How to manage cash flow in your business

19 January 2022


Expansion & Improvement

Cash is the lifeblood of any small business but many SMEs struggle to manage it. According to research by Intuit, approximately 57% of UK small business owners have experienced problems with cash flow, with 38% struggling to pay outstanding debts. Managing cash in your business needs to be a core concern, based on sound processes, planning and visibility.

Gary Heywood explains the key habits that separate cash-conscious businesses and how working with an advisor can make all the difference when it comes to turning your cash position around.

The cash challenge

Cash controls everything within a business and not just your spending. Running low on liquid capital can be a huge drain on management time, juggling responsibilities to suppliers, employees and tax authorities while also trying to keep the business running.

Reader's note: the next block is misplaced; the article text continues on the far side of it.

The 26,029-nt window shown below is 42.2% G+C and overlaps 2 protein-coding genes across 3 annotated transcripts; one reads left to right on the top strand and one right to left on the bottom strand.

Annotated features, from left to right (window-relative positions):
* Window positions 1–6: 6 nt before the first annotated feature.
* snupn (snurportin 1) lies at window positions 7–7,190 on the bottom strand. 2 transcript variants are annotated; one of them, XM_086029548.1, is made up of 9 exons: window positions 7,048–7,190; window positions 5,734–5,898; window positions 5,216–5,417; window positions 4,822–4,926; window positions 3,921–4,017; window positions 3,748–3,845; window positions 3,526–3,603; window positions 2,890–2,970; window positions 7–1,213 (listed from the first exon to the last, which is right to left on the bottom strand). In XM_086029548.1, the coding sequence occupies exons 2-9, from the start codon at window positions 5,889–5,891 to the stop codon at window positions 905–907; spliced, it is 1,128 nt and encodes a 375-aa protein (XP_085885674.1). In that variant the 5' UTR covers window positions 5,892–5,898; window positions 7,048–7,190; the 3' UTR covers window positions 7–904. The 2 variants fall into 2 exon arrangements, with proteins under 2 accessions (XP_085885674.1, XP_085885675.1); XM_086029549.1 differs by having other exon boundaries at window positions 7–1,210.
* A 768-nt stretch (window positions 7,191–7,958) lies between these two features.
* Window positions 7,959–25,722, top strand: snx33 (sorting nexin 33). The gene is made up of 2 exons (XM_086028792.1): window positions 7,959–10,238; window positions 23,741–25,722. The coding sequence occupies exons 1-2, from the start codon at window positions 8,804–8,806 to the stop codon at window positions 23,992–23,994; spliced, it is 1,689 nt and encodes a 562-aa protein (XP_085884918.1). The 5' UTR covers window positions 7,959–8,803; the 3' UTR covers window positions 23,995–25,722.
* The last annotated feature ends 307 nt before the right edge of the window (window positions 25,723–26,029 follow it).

The first step is to start your business off with enough capital. Whether that be from savings, friends and family investment or bank funding. However, even once your business is profitable, it can be difficult to maintain positive cash flow without the right processes to underpin good financial habits.

This can lead to businesses that are making money on paper struggling to meet financial obligations, or even stay afloat.

Financial habits of positive cash flow businesses

While there is no silver bullet for improving cash flow, there are habits and processes that can provide you with more flexibility, visibility and control over your cash to help you make the right decisions.

1. Create financial visibility

The first step in managing your cash is to know what cash you currently have, what is owed and what is owing to you.

Without visibility over these core metrics, you may not even know whether you are cash flow positive or negative, how much cash you have available or whether you’re in trouble.